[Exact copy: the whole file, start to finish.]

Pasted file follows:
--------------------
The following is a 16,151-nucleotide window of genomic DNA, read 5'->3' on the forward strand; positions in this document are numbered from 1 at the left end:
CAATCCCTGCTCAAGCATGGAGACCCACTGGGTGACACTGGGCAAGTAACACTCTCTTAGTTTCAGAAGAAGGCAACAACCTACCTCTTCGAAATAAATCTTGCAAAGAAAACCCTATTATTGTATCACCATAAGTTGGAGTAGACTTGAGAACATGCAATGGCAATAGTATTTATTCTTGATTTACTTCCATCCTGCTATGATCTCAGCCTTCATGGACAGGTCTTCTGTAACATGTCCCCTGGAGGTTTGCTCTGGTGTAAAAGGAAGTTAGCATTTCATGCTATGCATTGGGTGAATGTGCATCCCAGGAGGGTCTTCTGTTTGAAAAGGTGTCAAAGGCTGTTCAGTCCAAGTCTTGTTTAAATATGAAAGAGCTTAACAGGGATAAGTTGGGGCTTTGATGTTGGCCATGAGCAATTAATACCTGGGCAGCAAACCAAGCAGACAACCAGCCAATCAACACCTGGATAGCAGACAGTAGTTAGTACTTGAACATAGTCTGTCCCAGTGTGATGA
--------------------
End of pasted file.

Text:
The following is a 16,151-nucleotide window of genomic DNA, read 5'->3' on the forward strand; positions in this document are numbered from 1 at the left end:
CAATCCCTGCTCAAGCATGGAGACCCACTGGGTGACACTGGGCAAGTAACACTCTCTTAGTTTCAGAAGAAGGCAACAACCTACCTCTTCGAAATAAATCTTGCAAAGAAAACCCTATTATTGTATCACCATAAGTTGGAGTAGACTTGAGAACATGCAATGGCAATAGTATTTATTCTTGATTTACTTCCATCCTGCTATGATCTCAGCCTTCATGGACAGGTCTTCTGTAACATGTCCCCTGGAGGTTTGCTCTGGTGTAAAAGGAAGTTAGCATTTCATGCTATGCATTGGGTGAATGTGCATCCCAGGAGGGTCTTCTGTTTGAAAAGGTGTCAAAGGCTGTTCAGTCCAAGTCTTGTTTAAATATGAAAGAGCTTAACAGGGATAAGTTGGGGCTTTGATGTTGGCCATGAGCAATTAATACCTGGGCAGCAAACCAAGCAGACAACCAGCCAATCAACACCTGGATAGCAGACAGTAGTTAGTACTTGAACATAGTCTGTCCCAGTGTGATGA